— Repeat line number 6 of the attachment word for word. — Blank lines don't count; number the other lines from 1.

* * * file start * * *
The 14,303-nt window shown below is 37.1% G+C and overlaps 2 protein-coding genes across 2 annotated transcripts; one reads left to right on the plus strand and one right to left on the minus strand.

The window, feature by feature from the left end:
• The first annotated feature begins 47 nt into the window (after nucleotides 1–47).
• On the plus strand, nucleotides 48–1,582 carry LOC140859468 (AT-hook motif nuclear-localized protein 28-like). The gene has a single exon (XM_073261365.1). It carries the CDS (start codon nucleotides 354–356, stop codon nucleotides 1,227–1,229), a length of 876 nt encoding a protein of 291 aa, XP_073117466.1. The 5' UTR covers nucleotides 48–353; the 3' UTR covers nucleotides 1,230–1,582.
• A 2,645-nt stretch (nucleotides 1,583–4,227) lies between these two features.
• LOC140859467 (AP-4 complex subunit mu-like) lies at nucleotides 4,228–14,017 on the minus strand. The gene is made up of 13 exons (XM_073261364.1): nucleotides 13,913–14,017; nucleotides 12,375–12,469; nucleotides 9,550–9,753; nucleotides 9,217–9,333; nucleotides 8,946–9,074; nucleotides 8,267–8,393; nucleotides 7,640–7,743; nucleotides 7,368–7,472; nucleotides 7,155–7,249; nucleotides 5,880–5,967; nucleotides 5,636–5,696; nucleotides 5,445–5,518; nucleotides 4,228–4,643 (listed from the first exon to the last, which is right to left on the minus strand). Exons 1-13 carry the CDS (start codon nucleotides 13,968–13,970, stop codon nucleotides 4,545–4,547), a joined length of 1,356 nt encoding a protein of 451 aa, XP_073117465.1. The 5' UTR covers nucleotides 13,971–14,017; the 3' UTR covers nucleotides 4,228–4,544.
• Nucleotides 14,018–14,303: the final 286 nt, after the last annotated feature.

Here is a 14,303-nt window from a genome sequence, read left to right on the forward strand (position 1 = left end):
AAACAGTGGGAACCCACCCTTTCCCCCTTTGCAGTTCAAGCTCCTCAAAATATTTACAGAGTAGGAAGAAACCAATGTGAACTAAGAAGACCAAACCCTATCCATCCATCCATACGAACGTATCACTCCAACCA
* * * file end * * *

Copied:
• LOC140859467 (AP-4 complex subunit mu-like) lies at nucleotides 4,228–14,017 on the minus strand. The gene is made up of 13 exons (XM_073261364.1): nucleotides 13,913–14,017; nucleotides 12,375–12,469; nucleotides 9,550–9,753; nucleotides 9,217–9,333; nucleotides 8,946–9,074; nucleotides 8,267–8,393; nucleotides 7,640–7,743; nucleotides 7,368–7,472; nucleotides 7,155–7,249; nucleotides 5,880–5,967; nucleotides 5,636–5,696; nucleotides 5,445–5,518; nucleotides 4,228–4,643 (listed from the first exon to the last, which is right to left on the minus strand). Exons 1-13 carry the CDS (start codon nucleotides 13,968–13,970, stop codon nucleotides 4,545–4,547), a joined length of 1,356 nt encoding a protein of 451 aa, XP_073117465.1. The 5' UTR covers nucleotides 13,971–14,017; the 3' UTR covers nucleotides 4,228–4,544.